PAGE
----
It’s been a bad stretch of years for farmers in California…and things don’t look like they will be getting better any time soon.
Three years of consecutive drought in the state have ravaged the agricultural industry, leading Gov. Arnold Schwarzenegger to declare a state of emergency. The announcement was accompanied by pleas for municipalities to cut their consumption by 20% – or potentially face mandatory rationing.
Yet, because agriculture accounts for up to 80% of water use in some areas of the state, it is both the cause of the problem and one of it’s largest victims.
As a result, some farmers have turned to water banking . Water banking is a tool for leasing water for a limited period of time on a voluntary basis between willing water rights holders and users. Under such a system, upstream users are paid to abstain from using their water, so that more water will be available for higher priority users downstream. Yet, the owners of the land are not required to permanently sever their water rights from their land.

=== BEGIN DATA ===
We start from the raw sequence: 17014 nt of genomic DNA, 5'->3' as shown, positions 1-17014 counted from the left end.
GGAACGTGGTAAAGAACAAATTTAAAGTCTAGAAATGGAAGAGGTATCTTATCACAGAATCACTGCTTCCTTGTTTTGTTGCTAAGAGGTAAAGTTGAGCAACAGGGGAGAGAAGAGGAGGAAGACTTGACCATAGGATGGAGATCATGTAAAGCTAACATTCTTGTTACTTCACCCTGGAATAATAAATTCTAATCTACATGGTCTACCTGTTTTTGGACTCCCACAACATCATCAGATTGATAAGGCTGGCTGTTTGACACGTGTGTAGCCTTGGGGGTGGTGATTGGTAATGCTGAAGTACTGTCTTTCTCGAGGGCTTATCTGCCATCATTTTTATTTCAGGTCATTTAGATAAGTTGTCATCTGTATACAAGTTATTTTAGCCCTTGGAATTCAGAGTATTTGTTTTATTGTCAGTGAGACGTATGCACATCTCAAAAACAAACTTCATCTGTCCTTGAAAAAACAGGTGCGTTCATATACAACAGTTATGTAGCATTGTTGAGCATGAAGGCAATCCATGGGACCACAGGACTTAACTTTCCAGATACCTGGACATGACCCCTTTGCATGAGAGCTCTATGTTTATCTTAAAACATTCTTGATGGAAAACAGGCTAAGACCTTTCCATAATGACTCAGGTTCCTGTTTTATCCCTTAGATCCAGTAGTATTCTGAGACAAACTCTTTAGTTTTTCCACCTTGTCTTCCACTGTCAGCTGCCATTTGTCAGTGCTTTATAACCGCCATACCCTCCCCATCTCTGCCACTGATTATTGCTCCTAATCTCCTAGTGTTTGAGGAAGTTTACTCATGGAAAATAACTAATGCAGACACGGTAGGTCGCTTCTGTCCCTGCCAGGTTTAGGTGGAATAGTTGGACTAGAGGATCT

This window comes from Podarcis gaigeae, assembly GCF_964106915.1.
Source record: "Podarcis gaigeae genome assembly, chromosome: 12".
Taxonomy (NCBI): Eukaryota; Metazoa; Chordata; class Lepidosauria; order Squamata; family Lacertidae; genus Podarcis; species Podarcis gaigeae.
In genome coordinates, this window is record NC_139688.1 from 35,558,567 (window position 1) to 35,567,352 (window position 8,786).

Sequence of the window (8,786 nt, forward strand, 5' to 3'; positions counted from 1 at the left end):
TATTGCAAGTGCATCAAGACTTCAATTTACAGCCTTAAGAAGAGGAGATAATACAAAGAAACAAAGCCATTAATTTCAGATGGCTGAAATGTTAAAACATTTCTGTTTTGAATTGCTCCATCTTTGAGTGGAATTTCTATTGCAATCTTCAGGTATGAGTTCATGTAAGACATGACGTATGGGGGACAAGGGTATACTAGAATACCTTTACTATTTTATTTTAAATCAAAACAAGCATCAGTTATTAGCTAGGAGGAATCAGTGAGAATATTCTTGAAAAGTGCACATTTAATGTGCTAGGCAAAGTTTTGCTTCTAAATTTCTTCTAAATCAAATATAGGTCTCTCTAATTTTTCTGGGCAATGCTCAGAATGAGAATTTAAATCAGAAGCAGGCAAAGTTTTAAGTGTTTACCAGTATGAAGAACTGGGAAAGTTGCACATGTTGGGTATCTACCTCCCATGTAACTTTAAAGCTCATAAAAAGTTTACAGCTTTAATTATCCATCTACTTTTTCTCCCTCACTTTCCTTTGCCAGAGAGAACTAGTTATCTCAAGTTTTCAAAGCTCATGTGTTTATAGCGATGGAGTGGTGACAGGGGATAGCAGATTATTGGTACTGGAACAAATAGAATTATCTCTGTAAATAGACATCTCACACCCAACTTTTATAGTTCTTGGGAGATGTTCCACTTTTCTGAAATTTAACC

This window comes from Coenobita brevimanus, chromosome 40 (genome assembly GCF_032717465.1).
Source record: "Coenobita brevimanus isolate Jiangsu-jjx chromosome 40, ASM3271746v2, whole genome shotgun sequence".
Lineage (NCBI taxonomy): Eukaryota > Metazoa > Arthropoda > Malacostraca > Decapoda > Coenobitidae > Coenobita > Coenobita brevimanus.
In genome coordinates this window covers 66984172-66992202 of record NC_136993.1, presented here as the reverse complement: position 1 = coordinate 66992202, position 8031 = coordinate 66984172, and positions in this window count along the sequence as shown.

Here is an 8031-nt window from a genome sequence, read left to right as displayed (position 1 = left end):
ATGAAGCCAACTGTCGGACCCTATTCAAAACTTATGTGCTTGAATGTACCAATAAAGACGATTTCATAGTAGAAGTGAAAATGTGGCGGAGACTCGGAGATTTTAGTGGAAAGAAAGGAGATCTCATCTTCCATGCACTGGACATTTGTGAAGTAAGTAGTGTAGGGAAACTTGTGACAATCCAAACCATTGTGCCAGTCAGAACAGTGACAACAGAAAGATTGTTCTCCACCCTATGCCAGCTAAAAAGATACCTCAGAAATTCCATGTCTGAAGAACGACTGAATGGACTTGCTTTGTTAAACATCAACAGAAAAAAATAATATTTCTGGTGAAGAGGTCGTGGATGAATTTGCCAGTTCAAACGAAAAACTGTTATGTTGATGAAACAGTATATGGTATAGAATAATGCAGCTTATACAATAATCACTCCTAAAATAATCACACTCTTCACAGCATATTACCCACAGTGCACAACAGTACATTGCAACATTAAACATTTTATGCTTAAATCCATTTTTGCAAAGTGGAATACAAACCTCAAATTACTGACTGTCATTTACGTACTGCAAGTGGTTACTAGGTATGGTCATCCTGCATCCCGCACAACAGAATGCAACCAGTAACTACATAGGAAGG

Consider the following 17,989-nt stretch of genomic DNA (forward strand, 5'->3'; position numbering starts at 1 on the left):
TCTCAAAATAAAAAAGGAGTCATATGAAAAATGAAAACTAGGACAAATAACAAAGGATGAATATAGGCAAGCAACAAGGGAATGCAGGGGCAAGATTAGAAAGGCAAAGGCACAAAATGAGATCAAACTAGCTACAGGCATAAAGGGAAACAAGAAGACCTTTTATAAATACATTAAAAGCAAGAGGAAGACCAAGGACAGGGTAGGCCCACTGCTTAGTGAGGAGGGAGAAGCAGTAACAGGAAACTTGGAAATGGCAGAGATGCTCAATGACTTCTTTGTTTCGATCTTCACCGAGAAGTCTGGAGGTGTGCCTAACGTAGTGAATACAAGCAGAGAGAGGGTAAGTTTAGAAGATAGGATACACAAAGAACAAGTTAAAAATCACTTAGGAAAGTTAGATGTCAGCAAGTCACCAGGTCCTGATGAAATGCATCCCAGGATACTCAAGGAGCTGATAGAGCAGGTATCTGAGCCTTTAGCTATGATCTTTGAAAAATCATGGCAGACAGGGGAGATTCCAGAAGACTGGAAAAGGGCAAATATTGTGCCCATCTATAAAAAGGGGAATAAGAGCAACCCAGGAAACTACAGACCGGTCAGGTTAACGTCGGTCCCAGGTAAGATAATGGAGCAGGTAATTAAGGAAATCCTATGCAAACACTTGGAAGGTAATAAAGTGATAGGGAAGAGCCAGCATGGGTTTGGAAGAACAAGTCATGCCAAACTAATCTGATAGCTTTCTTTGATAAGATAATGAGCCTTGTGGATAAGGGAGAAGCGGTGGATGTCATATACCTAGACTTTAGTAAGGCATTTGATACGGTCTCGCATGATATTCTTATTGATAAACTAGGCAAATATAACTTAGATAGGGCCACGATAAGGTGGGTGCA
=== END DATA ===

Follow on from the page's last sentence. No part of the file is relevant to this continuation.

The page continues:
It’s a plan that could potentially alleviate water shortages in parts of the state, while providing economic incentive for those who have more water than they need to conserve.
Lawmakers have been pushing for the creation of a water banking system in California to ensure that municipalities, and other high priority users, will not be left in the lurch. There have been calls for the creation of a water bank that could transport as much as 600,000 acre-feet of water from willing sellers in the north to areas in the south that are experiencing severe water shortages. (For more information on water banking measures in California for 2009, follow this link.)
Yet, water banking can be complex and there are questions regarding how effective the system will be in the face of increasingly severe drought. We will explore some of the challenges associated with water banking in the following posts. Stay tuned for more updates on this topic, coming soon!
(This is the first in a multi-piece story regarding measures to cope with the ongoing drought in California.)